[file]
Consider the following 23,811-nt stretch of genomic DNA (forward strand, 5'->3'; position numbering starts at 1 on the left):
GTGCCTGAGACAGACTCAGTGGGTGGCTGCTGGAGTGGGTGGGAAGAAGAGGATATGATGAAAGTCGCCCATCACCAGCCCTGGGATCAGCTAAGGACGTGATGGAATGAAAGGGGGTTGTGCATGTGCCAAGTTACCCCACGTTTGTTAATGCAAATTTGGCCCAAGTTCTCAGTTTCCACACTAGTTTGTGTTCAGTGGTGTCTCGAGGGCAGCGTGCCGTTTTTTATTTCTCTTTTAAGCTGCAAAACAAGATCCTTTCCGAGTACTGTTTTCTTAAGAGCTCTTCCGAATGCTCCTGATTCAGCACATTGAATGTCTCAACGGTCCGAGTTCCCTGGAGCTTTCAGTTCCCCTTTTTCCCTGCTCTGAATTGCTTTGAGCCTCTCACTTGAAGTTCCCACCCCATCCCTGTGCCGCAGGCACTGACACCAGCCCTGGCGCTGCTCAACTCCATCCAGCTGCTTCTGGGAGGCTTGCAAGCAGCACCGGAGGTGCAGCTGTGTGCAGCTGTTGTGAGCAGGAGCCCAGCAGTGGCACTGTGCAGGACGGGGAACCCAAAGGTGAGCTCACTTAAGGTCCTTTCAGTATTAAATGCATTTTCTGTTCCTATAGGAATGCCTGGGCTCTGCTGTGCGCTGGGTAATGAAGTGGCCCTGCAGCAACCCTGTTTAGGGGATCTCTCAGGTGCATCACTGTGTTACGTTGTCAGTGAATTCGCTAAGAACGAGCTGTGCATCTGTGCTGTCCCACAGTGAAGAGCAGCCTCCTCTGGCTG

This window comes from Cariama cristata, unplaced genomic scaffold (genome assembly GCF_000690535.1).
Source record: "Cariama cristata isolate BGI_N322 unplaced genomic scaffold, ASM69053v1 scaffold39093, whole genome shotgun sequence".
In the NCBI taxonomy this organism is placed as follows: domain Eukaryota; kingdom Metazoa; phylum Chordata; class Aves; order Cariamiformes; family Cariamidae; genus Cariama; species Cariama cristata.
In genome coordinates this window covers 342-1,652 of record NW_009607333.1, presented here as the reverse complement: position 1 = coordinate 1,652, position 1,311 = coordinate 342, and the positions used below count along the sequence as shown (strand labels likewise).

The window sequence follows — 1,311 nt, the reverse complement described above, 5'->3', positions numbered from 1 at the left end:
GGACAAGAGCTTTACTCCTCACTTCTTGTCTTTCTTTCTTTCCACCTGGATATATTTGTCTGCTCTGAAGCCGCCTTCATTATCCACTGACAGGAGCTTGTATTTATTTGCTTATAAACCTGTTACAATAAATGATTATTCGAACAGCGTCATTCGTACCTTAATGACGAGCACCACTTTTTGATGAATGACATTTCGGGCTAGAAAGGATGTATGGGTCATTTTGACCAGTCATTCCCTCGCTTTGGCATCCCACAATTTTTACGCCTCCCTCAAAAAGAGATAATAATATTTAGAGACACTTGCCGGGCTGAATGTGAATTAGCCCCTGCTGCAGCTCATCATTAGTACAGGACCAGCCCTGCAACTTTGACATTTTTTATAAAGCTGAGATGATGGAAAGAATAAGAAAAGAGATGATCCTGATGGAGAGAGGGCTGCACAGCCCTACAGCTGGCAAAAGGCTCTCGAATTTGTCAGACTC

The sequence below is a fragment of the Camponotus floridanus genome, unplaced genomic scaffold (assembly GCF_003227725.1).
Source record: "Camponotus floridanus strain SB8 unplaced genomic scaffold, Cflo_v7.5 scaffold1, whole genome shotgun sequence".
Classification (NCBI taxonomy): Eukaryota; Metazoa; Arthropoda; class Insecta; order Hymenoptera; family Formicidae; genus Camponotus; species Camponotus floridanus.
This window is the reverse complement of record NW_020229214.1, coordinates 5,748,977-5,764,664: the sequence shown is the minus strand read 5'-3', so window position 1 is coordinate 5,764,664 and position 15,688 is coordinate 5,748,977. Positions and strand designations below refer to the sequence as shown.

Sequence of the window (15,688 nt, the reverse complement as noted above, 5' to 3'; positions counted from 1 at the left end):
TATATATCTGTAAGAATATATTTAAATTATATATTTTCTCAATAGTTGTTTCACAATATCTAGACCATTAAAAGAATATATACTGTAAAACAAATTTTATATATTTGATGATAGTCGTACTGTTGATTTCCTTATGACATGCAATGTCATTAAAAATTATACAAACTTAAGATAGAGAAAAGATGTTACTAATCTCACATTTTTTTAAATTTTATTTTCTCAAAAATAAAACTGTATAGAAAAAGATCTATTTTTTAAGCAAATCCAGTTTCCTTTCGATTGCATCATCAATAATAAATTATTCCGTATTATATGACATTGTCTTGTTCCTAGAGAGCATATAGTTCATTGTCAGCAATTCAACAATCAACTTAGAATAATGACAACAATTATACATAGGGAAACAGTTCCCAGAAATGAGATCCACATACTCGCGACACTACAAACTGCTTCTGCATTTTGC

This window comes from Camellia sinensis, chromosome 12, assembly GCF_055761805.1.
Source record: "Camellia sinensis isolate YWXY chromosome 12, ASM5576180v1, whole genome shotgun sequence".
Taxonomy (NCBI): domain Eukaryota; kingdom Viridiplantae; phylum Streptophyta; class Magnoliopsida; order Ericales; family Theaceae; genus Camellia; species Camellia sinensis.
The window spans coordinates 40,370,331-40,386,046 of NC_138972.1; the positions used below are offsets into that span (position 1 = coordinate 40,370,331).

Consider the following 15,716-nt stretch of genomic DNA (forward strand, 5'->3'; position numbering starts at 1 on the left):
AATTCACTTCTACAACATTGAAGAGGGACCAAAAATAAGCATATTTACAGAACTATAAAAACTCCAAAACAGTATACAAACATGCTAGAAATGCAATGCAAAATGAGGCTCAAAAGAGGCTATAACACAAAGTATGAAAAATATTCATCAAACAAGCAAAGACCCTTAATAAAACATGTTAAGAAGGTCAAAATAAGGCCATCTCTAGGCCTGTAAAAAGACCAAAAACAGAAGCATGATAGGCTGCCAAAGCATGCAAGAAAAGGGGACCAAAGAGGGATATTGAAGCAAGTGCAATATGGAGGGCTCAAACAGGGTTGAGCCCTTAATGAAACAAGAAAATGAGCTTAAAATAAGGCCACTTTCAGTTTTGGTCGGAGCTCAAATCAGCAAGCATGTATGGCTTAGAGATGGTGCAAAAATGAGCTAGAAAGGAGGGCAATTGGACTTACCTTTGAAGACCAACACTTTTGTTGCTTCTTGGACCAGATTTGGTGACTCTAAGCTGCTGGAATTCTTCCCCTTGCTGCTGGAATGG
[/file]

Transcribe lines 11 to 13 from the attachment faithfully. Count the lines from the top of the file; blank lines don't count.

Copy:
Classification (NCBI taxonomy): Eukaryota; Metazoa; Arthropoda; class Insecta; order Hymenoptera; family Formicidae; genus Camponotus; species Camponotus floridanus.
This window is the reverse complement of record NW_020229214.1, coordinates 5,748,977-5,764,664: the sequence shown is the minus strand read 5'-3', so window position 1 is coordinate 5,764,664 and position 15,688 is coordinate 5,748,977. Positions and strand designations below refer to the sequence as shown.

Sequence of the window (15,688 nt, the reverse complement as noted above, 5' to 3'; positions counted from 1 at the left end):